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#37237 - 05/24/05 09:10 AM Calculating Gypsum Amount
bigfrog Offline
Member

Registered: 05/24/05
Posts: 27
Loc: SE Missouri
Have lurked on this site for some time and appreciate all the good information available. I have had ponds for several years and have Mr. Lusk's Basic Pond Management to thank for the enjoyment I have had in managing them to this point. I am in the process of using the information gathered on this site to clear a muddy pond in SE Missouri. Pond is 4 years old, supports a nice population of channel cat and hybrid bluegill, but has never cleared. Letting water sit undisturbed does not result in clearing, so I do not suspect the catfish or runoff problems to be involved. Adding a half tablespoon of of gypsum to a gallon jug of the water sample works great. Noticable improvement occurred within a couple hours and within 12 hours the water was clear. The pond covers approximately 1 surface acre with a maximum depth of about 15'. What I need to know is how much total gypsum to buy and disburse. I found links to articles giving recommendations based on adding gypsum in a slurry to the water sample, but I just added the powdered gypsum directly to my one gallon jar. Can someone provide information on how much gypsum would be needed for my pond based on its size and the half tablespoon per gallon yielding good results?

Thank you.
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#37238 - 05/24/05 09:22 AM Re: Calculating Gypsum Amount
Meadowlark Offline
Lunker

Registered: 03/09/04
Posts: 3075
Loc: East Texas
bigfrog,

I can't help you on the amount of gypsum, but can suggest an alternative option that has worked well for me. A soil test would be preferable first to determine the amount of lime needed, but its probably on the order of 5 tons.

Just call your local feed store/coop that handles pasture liming and order 5 tons and have the spreader truck put as much as possible in the pond itself and in the surrounding immediate drainage area. Your water clearity problems will be fixed for many years, minimum expense, and no real hard work involved. Its just another option to consider.

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#37239 - 05/26/05 02:47 PM Re: Calculating Gypsum Amount
bigfrog Offline
Member

Registered: 05/24/05
Posts: 27
Loc: SE Missouri
Thank you for the reply Meadowlark. I will look further into that option. I am curious how soon you have seen results using this method and wanted to make sure that you felt this was a good option for suspended clay in the water.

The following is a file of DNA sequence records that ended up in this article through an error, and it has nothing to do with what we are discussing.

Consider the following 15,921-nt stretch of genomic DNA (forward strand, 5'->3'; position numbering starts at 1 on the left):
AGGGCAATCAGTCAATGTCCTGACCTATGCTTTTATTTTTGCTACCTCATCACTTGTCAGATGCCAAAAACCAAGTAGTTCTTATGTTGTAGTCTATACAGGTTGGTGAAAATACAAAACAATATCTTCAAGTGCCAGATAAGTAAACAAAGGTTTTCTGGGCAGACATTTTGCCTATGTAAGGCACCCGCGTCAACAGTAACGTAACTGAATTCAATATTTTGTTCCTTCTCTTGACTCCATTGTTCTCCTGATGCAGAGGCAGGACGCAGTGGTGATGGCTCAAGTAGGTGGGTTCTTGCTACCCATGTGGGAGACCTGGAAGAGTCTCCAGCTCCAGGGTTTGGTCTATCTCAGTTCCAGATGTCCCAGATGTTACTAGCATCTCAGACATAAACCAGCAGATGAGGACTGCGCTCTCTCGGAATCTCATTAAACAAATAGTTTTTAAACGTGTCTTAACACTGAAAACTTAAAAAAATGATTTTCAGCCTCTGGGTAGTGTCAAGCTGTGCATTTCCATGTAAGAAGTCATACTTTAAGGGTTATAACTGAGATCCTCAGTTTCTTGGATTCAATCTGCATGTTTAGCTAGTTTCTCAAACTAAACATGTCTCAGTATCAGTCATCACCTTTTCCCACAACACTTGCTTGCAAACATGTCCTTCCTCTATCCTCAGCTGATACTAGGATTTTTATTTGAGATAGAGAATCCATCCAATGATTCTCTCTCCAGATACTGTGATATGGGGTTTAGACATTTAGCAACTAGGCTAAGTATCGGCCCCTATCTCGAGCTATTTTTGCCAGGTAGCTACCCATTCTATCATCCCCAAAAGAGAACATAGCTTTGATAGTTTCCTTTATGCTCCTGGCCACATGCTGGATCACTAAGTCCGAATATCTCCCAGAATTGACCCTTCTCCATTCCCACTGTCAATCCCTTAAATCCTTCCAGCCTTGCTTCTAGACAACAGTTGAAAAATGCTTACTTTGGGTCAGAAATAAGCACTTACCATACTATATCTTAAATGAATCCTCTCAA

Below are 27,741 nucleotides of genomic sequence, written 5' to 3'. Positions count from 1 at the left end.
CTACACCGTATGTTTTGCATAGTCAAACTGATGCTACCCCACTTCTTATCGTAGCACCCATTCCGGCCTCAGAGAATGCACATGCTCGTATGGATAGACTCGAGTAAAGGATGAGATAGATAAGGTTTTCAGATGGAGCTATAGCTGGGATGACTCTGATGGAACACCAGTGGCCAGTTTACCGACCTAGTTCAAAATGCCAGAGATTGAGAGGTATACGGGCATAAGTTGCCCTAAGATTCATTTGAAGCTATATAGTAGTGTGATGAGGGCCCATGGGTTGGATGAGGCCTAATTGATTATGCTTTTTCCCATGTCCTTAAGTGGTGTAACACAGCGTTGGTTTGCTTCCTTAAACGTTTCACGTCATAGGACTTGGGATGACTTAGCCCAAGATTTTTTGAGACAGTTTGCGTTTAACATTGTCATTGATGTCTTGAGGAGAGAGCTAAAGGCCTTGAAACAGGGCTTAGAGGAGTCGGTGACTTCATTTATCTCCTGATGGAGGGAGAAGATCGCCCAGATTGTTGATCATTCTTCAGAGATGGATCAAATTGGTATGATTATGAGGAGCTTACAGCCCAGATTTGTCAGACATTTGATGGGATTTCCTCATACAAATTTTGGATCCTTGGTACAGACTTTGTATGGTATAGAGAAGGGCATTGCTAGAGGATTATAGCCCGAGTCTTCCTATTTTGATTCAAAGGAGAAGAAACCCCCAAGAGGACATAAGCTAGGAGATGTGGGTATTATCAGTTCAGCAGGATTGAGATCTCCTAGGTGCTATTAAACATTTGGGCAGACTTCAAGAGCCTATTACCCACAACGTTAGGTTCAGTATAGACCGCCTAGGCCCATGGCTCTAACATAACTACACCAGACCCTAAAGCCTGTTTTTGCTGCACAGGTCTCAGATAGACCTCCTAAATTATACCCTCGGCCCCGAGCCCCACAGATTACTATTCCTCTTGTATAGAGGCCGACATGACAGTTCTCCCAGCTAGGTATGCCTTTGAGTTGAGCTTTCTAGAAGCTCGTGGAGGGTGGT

I haven't heard from others yet on the Gypsum amount, so I am continuing to investigate on my own. I think I may have erred by putting way too much (1/2 Tablespoon) in the one gallon of water. The results were dramatic and exactly what I wanted. However, I did some conversions from acre-feet to gallons and then from using the weight of gypsum per known volume to the weight per 1/2 tablespoon, and am thinking now that I may have added almost 10X a normal application. I am continuing to work on this by adding gypsum to another gallon using smaller, carefully weighed amounts. I'm using grains because I have a fairly accurate scale that is used for reloading ammo. So far, I have not seen the water clear and I have added 20 grains to the gallon. I am hoping to see the clay "clump" and drop out soon. Thanks again for the post.
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#37240 - 05/26/05 03:10 PM Re: Calculating Gypsum Amount
h20fwlkillr Offline
Member

Registered: 01/18/05
Posts: 320
Loc: Holden, Mo
A Much cheaper fix for your muddy conditions is one the MDC gave to me. Take a quart jar of your pond water. Add one tablespoon of vinegar. If your water clears within 24 hours this will work. You will need 4 small square bales of good fresh alfalfa hay. Place bales at points around your pond, no need to bust bales open just stake in 2-3 feet of water. As the hay decomposes it releases a mild acid much like in vinegar that allows the clay particles to settle. You can reapply the hay in 3-6 weeks if the first treatment didn't clear the water, but do not use more than 2 treatments a year and do not treat in the summer. Oxygen depletion may occur.
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#37241 - 05/26/05 03:45 PM Re: Calculating Gypsum Amount
Meadowlark Offline
Lunker

Registered: 03/09/04
Posts: 3075
Loc: East Texas
bigfrog,

The ag lime treatment isn't an overnight fix...much slower and much more long lasting than other options. I'd say you will see clear water within a month of treatment, but that's subject to your conditions of course....and it should last you at least 5 years.

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#37242 - 05/27/05 04:46 PM Re: Calculating Gypsum Amount
bigfrog Offline
Member

Registered: 05/24/05
Posts: 27
Loc: SE Missouri
Update on muddy water. The gallon jug with 20 grains of Gypsum is beginning to clear. After about 24 hours, there was substantial clay sediment in the bottom of the jar and the water was much clearer. I am hoping it may clear a bit more yet. The vinegar has not cleared the water yet, but I am not sure what timeline to expect, so I'll continue to monitor that in the hope that the hay solution might help. My next step will be to try to get some better measurements on the pond itself to make sure that I am accurately estimating the volume. I live in a agricultural area, so I may lime the area around the pond and use gypsum or hay to get some quick clearing. Lime, gypsum and hay are plentiful and available locally. I'll post another update later. Thanks again for the replies and help.